We have concrete examples of youths in different countries who are currently running flourishing businesses, despite all types of challenges they are up against. And now, we want to scale them up. To do so, we can use many innovations from both a ticket-size and a technical assistance perspective. Money alone cannot solve all their problems. Especially in sectors that are quite technical and in which many young people may be interested, but do not yet have the capacity they need. So, we need to help them build their capacity to make sure that we have many young entrepreneurs and women entrepreneurs working in the food systems sector to scale up its ability to feed the continent and create jobs for the millions of youth entering the labor market every year.
The main mandate of the Africa Food Systems Forum secretariat, based in Kigali, which I am heading, is to make sure that from one summit to the next, we track and report on progress, compile and share success stories, etc. We want to digitalize the way we do reporting to enhance our accountability and strengthen our monitoring and evaluation system so it is aligned with our new 2023-2027 Strategy Plan.
Today, the primary challenge of transforming African food systems is the involvement of many sectors, which requires careful cross-sector coordination of governance and policy to avoid biases or conflicts. For instance, you have one policy that aims to increase production of a certain crop, but at the same time, there is another policy to facilitate imports; obviously, there is a clear conflict between the two, which needs to be resolved. A second key challenge is the lack of investment, which is partly due to issues related to risks. This means, of course, that we need to develop effective ways of dealing with risks. Africa is the continent of opportunities and contrary to what many believe, the risk here is not higher than other places in the world. The third is the lack of information and digitalization. If you want to make agriculture and food systems attractive or appear “cool” to youth, it is important to bring digitalization and new technologies into the picture. We need to make sure that information contributes to policy making, supports implementation with the right investment, and establishes a conducive environment for investment.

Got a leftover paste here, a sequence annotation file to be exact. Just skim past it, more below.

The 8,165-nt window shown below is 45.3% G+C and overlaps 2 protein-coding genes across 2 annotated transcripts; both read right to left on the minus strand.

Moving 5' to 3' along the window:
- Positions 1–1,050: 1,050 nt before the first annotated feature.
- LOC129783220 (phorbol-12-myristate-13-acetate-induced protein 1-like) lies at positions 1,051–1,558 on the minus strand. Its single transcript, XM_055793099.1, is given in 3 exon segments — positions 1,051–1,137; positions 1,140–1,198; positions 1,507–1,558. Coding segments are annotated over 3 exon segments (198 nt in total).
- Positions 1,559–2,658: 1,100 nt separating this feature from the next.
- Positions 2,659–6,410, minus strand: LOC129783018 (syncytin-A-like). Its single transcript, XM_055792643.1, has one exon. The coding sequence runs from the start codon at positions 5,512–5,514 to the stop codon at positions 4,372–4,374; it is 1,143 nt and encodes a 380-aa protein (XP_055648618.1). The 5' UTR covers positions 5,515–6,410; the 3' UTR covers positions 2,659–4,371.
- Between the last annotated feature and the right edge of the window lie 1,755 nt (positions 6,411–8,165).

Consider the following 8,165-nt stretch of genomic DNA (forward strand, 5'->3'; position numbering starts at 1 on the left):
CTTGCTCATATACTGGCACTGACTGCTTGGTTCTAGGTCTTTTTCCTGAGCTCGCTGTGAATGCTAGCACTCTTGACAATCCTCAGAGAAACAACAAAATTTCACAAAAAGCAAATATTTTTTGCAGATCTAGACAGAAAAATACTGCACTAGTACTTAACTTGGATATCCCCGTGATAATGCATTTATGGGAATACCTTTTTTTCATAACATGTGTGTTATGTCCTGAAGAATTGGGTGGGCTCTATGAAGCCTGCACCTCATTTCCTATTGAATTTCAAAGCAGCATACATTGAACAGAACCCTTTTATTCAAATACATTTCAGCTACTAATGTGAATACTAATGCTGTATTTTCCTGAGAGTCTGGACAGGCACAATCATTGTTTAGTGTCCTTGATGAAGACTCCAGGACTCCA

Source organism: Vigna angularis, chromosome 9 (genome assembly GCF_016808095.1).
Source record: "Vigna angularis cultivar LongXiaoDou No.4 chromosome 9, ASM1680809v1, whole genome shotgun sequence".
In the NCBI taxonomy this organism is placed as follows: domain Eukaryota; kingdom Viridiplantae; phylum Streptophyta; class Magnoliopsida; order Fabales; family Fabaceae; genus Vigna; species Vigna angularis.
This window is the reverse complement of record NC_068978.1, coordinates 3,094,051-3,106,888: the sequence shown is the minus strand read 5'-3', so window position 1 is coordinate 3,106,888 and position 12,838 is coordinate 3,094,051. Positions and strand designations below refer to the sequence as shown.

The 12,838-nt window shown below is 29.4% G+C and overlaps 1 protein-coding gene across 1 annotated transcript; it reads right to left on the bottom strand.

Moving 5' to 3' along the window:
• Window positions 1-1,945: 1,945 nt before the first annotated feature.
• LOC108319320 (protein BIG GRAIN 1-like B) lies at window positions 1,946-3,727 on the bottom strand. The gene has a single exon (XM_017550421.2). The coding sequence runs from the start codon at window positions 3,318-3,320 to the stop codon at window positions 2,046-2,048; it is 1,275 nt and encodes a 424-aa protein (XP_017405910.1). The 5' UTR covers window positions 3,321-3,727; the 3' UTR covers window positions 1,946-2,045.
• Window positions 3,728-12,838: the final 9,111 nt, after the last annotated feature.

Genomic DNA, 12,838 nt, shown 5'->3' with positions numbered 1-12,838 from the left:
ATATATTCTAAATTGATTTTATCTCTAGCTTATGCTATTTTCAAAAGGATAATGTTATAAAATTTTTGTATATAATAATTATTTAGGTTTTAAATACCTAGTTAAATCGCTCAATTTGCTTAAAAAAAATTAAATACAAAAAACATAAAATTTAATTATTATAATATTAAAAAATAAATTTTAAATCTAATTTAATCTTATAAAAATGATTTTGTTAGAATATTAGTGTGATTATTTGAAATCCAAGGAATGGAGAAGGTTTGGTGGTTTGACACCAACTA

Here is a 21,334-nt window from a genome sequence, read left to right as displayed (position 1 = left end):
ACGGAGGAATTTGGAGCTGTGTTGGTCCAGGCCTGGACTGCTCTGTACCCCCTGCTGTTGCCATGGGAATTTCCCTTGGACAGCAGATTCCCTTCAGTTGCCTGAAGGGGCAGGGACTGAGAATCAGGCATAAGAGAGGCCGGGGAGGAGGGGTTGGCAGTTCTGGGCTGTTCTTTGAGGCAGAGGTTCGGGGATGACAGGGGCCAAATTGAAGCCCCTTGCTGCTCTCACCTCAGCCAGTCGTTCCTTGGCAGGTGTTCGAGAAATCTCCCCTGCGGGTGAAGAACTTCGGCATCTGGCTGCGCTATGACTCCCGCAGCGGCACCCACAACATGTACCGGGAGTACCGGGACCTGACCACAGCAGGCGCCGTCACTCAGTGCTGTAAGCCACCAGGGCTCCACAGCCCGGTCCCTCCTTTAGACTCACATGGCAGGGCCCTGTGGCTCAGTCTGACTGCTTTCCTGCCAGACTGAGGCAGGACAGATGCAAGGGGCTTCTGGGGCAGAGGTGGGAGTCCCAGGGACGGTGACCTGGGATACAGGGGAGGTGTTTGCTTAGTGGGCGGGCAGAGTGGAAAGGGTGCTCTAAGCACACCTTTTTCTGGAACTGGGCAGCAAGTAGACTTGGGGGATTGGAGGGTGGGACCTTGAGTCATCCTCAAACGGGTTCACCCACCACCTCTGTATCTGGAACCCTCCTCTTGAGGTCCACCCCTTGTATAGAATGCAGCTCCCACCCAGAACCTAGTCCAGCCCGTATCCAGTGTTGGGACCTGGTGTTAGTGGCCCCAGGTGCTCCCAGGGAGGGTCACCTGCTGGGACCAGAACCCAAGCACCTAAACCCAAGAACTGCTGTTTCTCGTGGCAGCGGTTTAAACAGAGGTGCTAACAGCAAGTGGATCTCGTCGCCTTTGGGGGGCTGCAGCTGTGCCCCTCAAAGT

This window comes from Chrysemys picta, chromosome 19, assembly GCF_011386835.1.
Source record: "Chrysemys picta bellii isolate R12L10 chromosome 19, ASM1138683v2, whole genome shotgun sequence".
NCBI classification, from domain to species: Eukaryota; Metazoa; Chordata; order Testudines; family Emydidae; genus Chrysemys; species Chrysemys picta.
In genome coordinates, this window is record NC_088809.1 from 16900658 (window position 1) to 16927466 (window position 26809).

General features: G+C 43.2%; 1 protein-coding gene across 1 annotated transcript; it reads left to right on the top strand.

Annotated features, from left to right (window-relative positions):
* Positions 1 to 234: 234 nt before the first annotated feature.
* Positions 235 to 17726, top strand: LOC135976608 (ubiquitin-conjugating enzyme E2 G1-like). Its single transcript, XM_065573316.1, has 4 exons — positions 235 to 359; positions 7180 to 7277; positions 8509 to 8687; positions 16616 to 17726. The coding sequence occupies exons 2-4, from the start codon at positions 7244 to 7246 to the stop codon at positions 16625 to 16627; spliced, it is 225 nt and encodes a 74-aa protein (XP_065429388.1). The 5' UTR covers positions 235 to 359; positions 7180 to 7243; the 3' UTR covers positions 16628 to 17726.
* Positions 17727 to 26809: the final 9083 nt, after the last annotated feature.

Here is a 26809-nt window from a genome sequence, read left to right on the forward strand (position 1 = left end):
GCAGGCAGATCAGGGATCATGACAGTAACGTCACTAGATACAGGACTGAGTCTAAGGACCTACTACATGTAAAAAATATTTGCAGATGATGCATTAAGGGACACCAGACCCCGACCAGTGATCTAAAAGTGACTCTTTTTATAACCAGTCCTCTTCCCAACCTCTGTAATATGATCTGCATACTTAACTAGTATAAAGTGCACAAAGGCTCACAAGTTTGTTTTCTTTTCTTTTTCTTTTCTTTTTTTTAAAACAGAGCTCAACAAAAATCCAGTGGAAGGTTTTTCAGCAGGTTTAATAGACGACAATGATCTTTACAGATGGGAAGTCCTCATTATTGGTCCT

Since the official launch at the state house under the leadership of the Government of Tanzania, we have been working closely with different sector ministries in what we call “local organizing committees” (LOCs) on both the mainland and Zanzibar to capture all input from our different partners. The Summit’s program is almost ready, invitations have been sent to 15 current and 10 former Heads of State, ministers, academics and other leading figures in food systems transformation in Africa and abroad. We are expecting over 3000 delegates to attend in person, as well as between 5000 or 7000 participants online.
As the Tanzanian Government promised, the venue is being renovated. When I was there today, I saw that there is a lot of work being done to get ready, as well as other preparations, such as protocols, accommodations, transportation, etc. We are quite confident that we will be ready on time and that this will be a particularly memorable AGRF Summit.
I have two special words for the President of Tanzania: “Asante Sana”. On behalf of the Africa Food System Forum Secretariat, AGRA, and our 29 partners, we express our sincere gratitude to the President and her team for their commitment to making this year’s summit a success. President Samia, the country’s first-ever woman president, deserves to be commended for her strong leadership on agriculture and food systems transformation.
And the message I would extend to all actors and stakeholders from all over the continent and other parts of the world who are working on agriculture and food systems would be, “Welcome to Tanzania! We are looking forward to having you here with us from September 3rd to 8th to work together to transform food systems, bring health and prosperity for all African people and create opportunities for our youth and for women.”
As for the media, I think that this is going to be a big event, with major stakeholders from all parts of the world. We hope to receive wide coverage and we thank you for the great work you have done and continue to do to support this sector, helping to raise awareness and disseminate the right message and information on the numerous opportunities that exist all along food system value chains.”